A thoughtful political biography of two dynasts of a now-receding generation of politicians.
The title of historian/journalist Updegrove’s (Indomitable Will: LBJ in the Presidency, 2012, etc.) latest comes from George W. Bush’s well-documented lament that the rise of Donald Trump meant that he and his father would be the last “real” Republicans to hold the White House. That worry, suggests the author, is well-founded; by his account, the Bushes are definitively establishment figures who, while of much different styles, represented the virtues of prudence, civility, and bipartisanship as leaders of a party that has lately “placed ideological purity over pragmatism and compromise in governance.” George W. claims that his brother Jeb’s primary defeat at Trump’s hands was the result of anger stemming from “a moribund economy.” If the anger seems more free-floating and less directed than all that, it certainly would seem that disdain marked Jeb’s trouncing in an arena that by all rights he should have dominated. Updegrove discusses the advantages and disadvantages of being a member of a political dynasty in a time when voters seem mistrustful of them—and Trump, he observes, upended two of them, the Bushes and the Clintons—noting that still other Bushes are waiting in the wings for their turns. In the main, this is a solid examination of how the Bushes behaved while in office, the one patrician and the other homespun, the latter much more certain of the righteousness of his cause even after being told by his own mother that he would not prevail in his first run for public office. (“True story,” he shrugged, though Barb proved to be wrong.) In the end, George H.W. emerges as a bit warmer and less wooden than he might have seemed during his term as president, while George W. emerges as somewhat more substantial than he is often depicted as being.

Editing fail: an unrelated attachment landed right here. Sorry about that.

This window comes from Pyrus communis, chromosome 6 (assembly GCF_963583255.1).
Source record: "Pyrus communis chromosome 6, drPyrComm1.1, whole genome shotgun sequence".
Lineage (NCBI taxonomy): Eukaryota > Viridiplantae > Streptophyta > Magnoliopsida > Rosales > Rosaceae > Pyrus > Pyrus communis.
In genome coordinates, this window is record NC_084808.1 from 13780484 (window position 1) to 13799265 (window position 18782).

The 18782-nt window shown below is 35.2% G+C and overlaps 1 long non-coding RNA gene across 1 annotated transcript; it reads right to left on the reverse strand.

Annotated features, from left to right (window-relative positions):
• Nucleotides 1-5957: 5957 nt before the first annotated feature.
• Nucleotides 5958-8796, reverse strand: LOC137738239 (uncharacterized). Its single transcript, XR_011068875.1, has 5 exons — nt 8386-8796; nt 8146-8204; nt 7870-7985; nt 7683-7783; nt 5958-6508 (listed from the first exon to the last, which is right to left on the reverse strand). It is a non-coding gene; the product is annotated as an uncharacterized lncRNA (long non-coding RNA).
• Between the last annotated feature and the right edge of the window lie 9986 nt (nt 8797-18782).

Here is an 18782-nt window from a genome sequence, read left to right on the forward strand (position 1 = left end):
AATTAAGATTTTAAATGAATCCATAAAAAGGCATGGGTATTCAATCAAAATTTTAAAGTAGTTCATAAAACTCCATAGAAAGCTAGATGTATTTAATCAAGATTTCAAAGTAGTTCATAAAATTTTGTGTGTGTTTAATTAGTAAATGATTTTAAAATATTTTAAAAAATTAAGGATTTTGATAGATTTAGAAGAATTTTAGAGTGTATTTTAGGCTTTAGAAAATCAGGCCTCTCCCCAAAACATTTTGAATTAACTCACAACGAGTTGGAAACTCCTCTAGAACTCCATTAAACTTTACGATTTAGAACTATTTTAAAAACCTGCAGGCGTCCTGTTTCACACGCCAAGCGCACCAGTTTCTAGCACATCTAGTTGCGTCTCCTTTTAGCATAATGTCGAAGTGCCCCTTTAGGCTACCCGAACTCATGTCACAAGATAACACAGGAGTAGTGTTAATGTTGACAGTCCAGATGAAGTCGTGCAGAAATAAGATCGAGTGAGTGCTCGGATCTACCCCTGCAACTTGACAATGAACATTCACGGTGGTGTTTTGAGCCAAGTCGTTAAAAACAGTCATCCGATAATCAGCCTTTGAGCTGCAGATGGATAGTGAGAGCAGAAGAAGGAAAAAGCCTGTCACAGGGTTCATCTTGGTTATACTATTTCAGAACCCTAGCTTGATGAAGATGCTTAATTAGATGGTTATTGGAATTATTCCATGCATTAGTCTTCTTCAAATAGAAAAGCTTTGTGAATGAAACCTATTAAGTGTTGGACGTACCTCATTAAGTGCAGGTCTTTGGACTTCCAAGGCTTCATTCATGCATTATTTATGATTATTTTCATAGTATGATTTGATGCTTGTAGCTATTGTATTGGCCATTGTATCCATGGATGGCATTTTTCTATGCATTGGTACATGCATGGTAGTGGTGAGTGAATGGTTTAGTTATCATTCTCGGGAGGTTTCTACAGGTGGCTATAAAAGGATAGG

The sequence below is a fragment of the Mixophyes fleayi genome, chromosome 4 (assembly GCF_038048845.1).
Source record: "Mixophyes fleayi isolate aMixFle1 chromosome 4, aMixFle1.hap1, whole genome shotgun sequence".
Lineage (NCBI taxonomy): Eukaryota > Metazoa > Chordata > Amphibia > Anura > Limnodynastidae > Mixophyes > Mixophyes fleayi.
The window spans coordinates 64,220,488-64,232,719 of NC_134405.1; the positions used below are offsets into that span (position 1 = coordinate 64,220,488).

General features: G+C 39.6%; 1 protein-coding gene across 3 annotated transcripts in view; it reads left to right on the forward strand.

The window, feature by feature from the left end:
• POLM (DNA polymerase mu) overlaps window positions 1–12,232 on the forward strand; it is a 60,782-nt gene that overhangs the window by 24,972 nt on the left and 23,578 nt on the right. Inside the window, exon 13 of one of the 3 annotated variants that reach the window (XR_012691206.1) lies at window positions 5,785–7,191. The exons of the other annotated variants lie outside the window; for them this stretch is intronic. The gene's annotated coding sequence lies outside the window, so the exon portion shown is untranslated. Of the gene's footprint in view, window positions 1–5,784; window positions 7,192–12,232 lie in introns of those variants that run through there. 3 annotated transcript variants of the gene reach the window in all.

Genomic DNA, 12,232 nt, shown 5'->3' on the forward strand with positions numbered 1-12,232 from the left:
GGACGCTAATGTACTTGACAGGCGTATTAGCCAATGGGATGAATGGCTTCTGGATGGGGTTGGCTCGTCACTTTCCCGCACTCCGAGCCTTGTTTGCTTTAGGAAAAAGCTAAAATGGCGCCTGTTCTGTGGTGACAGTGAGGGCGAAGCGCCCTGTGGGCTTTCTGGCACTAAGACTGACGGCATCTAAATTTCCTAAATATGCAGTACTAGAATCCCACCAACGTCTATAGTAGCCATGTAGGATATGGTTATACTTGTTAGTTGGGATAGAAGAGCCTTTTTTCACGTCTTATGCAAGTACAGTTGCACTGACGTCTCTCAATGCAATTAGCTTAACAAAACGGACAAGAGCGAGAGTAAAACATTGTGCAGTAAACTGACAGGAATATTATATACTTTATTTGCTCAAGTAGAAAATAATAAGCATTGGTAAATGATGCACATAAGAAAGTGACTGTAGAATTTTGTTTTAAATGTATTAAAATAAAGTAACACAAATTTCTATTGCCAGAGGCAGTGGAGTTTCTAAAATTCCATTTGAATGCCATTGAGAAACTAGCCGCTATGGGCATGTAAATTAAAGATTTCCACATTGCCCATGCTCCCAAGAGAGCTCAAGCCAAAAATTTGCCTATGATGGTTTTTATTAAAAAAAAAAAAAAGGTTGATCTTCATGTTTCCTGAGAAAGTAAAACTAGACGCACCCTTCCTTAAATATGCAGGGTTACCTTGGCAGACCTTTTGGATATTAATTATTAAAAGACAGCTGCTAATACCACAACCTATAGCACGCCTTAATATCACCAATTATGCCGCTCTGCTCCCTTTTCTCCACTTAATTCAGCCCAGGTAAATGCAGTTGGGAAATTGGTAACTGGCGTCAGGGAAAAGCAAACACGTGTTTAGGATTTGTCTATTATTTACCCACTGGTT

Capably written and argued, though only the future will tell whether the elegy for the Republican establishment is premature.